Tuesday, September 29, 2009

How to Make an iPod Work With a Sound System

You need three things:

1. An XLR cable. Also known as a mic cable. Most facilities have them, but I keep a short 3-foot one with me just in case. You can get this
at any musical instrument store. Price varies depending on the length.

2. A DI box. These can be purchased anywhere guitars are sold - Guitar Center or you local mom and pop music store Costs around $30.

3. A stereo iPod cable with an 1/8th inch male plug on one end (standard iPod plug) and a quarter inch male plug on the other (this
goes into the DI box). You can get this cord at Radio Shack. $10.

Good luck.

Thursday, September 17, 2009


Certainty trumps talent many times on stage. Work as hard getting confident in yourself, your abilities and your content as you do in preparing for the presentation. Of course, what you will often find is your certainty grows with your content familiarity.

Monday, September 14, 2009

Audience Engagement Quick Tips

* Get on the audience's level to build rapport and break down perceived and actual barriers.

* The first 30 seconds are vital to establishing credibility and setting the tone of the presentation.

* Build in questions throughout the presentation instead of having a Q&A session at the end. You want to be in control of the last few minutes and make them as powerful as the first 30 seconds.

* Don't hang out at the front of the room. Mix and mingle with the audience when you have them doing activities or interacting.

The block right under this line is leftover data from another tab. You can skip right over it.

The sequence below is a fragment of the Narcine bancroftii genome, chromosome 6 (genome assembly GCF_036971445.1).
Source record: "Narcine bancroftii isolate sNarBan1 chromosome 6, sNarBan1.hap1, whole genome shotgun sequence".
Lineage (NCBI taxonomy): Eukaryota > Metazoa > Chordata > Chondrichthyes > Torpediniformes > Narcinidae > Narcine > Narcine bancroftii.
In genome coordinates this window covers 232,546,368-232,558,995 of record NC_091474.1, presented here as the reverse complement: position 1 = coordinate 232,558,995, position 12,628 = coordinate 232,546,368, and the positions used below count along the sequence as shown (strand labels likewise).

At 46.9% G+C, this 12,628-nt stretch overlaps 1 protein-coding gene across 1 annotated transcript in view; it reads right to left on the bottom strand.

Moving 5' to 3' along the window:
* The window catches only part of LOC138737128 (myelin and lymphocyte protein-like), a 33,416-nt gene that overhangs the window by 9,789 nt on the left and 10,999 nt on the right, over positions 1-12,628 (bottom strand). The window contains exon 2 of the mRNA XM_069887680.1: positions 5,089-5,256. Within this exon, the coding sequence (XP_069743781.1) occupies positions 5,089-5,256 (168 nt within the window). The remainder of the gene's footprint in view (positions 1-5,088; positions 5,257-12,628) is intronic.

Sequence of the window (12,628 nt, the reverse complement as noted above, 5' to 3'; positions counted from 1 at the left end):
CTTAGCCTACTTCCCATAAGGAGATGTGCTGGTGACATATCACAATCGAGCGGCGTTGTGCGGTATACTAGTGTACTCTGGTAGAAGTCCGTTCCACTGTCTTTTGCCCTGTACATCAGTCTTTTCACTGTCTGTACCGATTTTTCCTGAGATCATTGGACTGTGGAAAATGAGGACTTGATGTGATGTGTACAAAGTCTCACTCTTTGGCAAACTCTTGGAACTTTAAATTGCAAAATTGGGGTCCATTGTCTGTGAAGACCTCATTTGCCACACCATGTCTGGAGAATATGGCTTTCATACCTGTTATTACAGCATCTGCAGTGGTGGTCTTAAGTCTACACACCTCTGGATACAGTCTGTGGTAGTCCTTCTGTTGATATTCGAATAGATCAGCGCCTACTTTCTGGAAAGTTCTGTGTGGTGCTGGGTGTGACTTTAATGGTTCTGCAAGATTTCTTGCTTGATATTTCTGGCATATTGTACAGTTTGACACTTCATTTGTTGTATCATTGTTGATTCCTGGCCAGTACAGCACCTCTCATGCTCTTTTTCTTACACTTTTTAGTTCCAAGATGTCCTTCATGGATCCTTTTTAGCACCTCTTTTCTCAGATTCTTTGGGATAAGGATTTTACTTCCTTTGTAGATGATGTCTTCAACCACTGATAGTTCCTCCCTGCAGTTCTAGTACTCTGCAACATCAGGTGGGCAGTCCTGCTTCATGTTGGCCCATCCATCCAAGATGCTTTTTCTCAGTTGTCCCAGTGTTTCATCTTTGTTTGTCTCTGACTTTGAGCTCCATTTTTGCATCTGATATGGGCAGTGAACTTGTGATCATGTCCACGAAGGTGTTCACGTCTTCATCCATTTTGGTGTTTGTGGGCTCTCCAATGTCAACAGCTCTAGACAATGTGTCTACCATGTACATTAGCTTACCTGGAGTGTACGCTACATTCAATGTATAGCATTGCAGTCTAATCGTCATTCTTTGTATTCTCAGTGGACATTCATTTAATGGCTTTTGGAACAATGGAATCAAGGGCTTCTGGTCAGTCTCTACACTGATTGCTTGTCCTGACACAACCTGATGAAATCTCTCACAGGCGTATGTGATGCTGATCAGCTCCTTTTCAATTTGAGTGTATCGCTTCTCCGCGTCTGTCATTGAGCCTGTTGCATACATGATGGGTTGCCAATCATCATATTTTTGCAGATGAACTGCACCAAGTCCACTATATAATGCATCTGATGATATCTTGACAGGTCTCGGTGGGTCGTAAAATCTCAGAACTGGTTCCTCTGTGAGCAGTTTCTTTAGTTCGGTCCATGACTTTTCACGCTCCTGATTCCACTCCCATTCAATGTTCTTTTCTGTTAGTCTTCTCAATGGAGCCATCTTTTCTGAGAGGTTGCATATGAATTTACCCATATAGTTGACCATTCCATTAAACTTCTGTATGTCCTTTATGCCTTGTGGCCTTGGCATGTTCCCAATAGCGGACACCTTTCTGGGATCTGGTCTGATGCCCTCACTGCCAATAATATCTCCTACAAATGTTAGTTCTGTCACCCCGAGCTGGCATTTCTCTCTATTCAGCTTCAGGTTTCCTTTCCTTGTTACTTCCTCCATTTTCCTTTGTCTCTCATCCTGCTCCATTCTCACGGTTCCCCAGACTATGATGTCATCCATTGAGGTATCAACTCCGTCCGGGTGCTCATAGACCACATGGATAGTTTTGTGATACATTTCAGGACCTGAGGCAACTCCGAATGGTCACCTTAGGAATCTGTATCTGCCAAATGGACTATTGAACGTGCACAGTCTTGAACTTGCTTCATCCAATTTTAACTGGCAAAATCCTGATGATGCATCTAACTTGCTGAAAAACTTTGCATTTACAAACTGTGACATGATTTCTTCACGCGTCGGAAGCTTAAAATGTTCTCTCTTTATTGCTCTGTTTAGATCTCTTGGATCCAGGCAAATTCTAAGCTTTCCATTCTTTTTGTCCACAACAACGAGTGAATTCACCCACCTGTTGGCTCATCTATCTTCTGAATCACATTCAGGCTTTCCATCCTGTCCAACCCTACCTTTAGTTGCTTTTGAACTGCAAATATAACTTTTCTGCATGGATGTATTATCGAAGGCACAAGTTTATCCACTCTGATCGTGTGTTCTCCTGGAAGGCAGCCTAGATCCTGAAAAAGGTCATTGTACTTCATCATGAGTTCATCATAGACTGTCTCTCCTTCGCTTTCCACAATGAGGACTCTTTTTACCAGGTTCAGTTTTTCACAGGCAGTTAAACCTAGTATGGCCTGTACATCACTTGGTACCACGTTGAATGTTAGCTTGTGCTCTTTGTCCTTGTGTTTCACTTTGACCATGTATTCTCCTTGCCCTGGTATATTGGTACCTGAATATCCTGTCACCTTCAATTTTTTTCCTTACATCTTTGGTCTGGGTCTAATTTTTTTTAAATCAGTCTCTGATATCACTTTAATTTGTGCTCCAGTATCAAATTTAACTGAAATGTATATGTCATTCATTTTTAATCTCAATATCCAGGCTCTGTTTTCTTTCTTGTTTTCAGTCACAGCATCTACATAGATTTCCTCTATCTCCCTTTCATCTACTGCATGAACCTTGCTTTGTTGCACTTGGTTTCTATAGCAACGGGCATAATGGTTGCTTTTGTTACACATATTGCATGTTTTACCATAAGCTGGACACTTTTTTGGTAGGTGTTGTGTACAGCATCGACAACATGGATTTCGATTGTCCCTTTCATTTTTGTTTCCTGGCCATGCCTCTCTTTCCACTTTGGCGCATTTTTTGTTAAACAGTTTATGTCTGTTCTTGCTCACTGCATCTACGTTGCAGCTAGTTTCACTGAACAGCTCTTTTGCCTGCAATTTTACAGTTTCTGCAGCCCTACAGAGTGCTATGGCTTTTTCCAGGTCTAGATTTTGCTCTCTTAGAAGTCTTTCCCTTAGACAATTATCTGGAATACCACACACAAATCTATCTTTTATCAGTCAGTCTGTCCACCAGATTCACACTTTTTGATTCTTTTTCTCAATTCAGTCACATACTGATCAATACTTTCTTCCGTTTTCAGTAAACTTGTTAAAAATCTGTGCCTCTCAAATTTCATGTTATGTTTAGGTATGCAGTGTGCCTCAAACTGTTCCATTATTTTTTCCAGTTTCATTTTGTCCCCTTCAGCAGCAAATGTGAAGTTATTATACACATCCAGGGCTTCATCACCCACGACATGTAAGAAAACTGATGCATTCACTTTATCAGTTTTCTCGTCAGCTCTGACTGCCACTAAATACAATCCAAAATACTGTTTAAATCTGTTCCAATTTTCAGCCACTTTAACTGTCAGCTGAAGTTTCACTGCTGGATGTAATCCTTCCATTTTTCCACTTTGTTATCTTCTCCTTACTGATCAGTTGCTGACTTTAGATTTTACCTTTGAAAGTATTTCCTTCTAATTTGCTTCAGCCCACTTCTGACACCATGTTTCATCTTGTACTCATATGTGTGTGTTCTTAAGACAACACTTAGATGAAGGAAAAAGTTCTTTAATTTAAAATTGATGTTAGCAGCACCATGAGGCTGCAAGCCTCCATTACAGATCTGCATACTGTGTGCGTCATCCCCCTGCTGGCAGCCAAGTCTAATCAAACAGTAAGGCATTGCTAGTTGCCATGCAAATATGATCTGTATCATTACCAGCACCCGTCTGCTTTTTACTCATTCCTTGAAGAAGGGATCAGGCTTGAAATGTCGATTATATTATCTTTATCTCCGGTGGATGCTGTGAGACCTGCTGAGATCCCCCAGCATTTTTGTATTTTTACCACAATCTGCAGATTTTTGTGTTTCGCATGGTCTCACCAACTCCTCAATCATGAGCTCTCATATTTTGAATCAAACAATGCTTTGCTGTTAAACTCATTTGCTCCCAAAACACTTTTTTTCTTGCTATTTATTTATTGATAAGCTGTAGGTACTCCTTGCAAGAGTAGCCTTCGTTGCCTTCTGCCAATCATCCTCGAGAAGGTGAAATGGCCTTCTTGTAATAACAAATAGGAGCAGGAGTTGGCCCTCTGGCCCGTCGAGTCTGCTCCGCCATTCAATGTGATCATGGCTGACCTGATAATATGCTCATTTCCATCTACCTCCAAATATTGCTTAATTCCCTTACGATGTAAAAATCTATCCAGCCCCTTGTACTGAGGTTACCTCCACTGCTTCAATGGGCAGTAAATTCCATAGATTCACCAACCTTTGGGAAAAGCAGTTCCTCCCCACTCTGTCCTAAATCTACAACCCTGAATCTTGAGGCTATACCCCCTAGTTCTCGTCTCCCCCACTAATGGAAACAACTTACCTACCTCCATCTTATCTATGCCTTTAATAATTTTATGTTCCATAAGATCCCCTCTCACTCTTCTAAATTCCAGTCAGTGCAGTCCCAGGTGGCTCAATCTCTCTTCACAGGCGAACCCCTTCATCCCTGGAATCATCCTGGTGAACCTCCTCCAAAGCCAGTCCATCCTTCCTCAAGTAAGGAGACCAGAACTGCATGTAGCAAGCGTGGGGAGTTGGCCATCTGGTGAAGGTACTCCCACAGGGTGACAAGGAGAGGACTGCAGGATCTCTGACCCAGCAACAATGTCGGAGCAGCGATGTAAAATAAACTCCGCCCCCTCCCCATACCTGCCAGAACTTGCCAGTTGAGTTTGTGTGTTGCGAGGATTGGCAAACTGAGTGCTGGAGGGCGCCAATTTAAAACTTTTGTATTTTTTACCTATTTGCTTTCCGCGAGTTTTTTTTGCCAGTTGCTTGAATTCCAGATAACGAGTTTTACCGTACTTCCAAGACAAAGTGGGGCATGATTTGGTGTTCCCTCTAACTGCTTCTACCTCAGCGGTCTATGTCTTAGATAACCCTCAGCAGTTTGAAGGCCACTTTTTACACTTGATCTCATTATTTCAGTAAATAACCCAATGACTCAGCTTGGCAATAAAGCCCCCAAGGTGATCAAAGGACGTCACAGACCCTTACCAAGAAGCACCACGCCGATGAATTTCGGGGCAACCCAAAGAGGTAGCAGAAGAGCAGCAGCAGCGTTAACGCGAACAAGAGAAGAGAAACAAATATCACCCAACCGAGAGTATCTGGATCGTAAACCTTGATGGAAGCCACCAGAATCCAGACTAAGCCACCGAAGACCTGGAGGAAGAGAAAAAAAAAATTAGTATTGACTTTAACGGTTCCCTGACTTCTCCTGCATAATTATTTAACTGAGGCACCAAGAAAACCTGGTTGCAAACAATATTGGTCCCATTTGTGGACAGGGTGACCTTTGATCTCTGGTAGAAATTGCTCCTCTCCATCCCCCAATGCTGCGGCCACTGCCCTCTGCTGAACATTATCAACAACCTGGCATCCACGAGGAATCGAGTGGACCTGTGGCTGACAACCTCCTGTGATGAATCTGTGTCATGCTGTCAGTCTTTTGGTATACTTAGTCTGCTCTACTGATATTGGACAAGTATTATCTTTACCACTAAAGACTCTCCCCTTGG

* Pull information from the audience through specific questions, having them share with a partner and then with the group, give them challenges that engage their curiosity or expertise, etc.

* Cover a smaller variety of information and go deeper into the info you do cover. Better to give them time to play around with 3 points than to skim over 10 points.

* Tap into the emotional connection the audience has with the topic and when they get emotional, leverage it. I.e. - if you get them laughing, hit them with a serious point. If you get them in a somber state, crack a light joke. The scale is emotion on one side and no emotion on the other. Instead of what some people think - serious on one side and fun on the other.

* If you want them to actually learn your content and have them take action on it, have them write things down (unless you are giving a traditional, story-based keynote.)

* Use variety in volume, pace and tone to give the audience a boost in attention. I.e. - when using the microphone, pull it away from your mouth or simply don't use it from time to time when making big points and that volume change will cause the audience to have to listen even closer. (Make sure if you use this tactic that the audience can actually hear you when not using the microphone.)

* Remember that everyone listens differently. Just because someone isn't looking at you or isn't taking notes doesn't mean they aren't taking your stuff in.

* Have the audience physically move during longer programs (60-minutes or more). This could be as simple as switching seats with a partner, do an up and moving around activity or turning their chairs to face a different direction.